While a majority of organizations continue to use a “prevention-first” approach to endpoint security, EDR solutions have become a widely accepted approach to close this gap. When asked about EDR usage in a recent ESG survey, more than half report already having the technology deployed (45%) or are currently in the process of doing so (14%) (see Figure 1). And more than one-third of respondents who have recently switched—or plan to switch—endpoint vendors attribute this change to the need for improved threat detection and response capabilities.
Figure 1. Difficulty of Threat Detection and Response
While the use of first generation EDR tools has become commonplace within mature, well-staffed SOC teams, the acute shortage of skilled security resources has limited many organizations from realizing the value of these tools. 83% of ESG research respondents agreed that using EDR effectively demands advanced security analytics skills, while 78% agreed that their EDR project was more complicated than they anticipated.2
83% of ESG research respondents agreed that using EDR effectively demands advanced security analytics skills, while 78% agreed that their EDR project was more complicated than they anticipated.
First generation EDR is well suited for responding to data breach investigations but is often too slow for fast moving threats where real-time response is required. Ransomware can inflict damages in seconds. Few can afford the 24-hour window between detection and containment for today’s rapid attacks. Because first generation EDR solutions have limited integration with prevention controls, security analysts are left with the burden of manually configuring other security controls to shut down current and stop future attacks.
Further, first generation EDR solutions often overwhelm security teams with alerts, making alert triage and investigations difficult and time consuming, while driving up program costs. Security analysts are in a race against time, sifting through alerts to find attacks in progress—hoping to act before damage occurs. This adds tremendous stress for many analysts, often leading to burnout.
Even as automated response actions are added, such as process termination or full endpoint isolation, this “blunt” response containment approach can often disrupt business operations. False positives can intensify this issue.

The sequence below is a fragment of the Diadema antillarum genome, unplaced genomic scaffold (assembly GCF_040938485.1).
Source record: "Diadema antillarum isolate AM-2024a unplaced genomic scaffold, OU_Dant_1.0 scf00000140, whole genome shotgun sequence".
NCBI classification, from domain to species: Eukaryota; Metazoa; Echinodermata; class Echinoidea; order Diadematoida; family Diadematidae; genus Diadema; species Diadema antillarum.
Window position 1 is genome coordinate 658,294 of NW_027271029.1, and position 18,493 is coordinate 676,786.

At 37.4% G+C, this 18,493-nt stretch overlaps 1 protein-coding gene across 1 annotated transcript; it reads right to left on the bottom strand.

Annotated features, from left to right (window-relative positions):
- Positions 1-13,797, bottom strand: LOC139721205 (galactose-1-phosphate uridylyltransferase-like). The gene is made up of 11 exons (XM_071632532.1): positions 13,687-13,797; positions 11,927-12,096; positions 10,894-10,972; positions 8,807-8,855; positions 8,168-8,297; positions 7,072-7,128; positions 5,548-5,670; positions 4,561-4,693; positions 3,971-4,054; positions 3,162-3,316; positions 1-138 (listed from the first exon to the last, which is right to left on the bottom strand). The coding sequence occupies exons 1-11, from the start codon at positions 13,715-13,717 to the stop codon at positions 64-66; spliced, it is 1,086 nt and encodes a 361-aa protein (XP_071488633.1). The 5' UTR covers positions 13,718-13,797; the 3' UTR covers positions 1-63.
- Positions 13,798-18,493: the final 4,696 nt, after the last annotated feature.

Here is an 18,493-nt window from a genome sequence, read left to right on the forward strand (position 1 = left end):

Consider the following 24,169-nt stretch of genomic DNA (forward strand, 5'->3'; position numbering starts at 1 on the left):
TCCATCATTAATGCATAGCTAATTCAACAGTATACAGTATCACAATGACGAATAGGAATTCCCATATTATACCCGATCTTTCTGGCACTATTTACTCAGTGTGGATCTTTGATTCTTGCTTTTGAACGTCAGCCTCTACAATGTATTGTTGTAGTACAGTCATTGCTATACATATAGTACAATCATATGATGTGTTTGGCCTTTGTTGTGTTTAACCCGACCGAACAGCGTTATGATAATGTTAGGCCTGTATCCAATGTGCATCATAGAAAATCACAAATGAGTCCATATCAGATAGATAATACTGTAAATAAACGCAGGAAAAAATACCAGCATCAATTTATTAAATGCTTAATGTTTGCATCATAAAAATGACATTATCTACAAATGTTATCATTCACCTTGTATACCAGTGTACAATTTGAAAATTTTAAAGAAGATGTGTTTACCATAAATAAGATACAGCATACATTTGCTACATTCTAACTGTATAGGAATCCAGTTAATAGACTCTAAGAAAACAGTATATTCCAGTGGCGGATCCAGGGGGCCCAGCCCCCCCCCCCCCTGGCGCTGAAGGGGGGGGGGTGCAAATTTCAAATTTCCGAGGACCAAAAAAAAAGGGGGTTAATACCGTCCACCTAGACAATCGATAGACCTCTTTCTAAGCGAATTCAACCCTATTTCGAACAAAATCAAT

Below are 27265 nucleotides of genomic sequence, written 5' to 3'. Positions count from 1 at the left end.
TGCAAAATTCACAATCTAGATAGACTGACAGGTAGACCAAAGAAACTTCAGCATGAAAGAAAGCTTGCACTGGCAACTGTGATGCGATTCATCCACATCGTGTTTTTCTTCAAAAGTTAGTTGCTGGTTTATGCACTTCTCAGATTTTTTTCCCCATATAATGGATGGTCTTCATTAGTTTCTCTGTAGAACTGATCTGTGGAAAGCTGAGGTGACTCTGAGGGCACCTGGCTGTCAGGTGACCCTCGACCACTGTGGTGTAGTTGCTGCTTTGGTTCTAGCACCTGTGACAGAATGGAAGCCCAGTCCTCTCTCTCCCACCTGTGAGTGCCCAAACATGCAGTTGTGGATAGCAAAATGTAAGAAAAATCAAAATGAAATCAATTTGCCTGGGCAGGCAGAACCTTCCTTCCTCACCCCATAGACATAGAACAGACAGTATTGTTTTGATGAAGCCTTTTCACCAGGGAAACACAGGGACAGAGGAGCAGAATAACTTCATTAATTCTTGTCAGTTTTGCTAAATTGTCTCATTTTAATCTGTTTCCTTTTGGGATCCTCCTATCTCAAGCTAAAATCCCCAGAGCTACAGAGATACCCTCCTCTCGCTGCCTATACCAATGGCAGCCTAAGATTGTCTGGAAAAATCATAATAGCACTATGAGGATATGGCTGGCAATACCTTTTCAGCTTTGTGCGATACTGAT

To assist with overcoming these challenges, many companies are subscribing to managed detection and response (MDR) services, most of which only perform basic alert triage through email-based communications. This approach is often too slow and typically returns the burden of response back to local security analysts.
MDR services can supplement teams with skill deficits or provide additional 7x24 coverage. Services extend from simple alert triage to full investigation and response.
Improving the speed and efficacy of detection and response programs requires a careful balance of visibility, investigative analysis, and automated actions based on a comprehensive understanding of an attack.
Second generation EDR solutions are more tightly integrated with prevention controls, working together to block malicious or suspicious activities in real time. When EDR solutions can automatically and selectively mitigate threats quickly, security teams can stop damage while having the tools and time they need to fully investigate, minimizing business disruption.
Second generation EDR solutions add policy-driven, automated risk mitigation control, employing behavior-based detection to identify suspicious or malicious activity, which can trigger automatic, real-time blocking to prevent attackers from achieving their goals of data exfiltration, encryption, or lateral movement to other valuable assets. These solutions are often able to disarm an attack without interrupting normal business operations by selectively blocking outbound communications or file system access, without the need for full system isolation or full process termination.
Utilizing automated, customizable playbooks, remediation can happen both immediately and automatically, stopping attacks before they can advance within the infrastructure.
Continuous threat classification helps second generation EDR solutions prioritize actions, while helping security analysts focus on high risk incidents. Leveraging cloud-driven big data analytics and artificial intelligence (AI), these solutions can enhance a weak endpoint signal by utilizing extended analysis and adding threat intelligence from a broad collection of attack signals. Threats can be reclassified at any time, triggering automated response actions. This continuous threat classification process stops escalating threats as adversaries advance their attack strategies.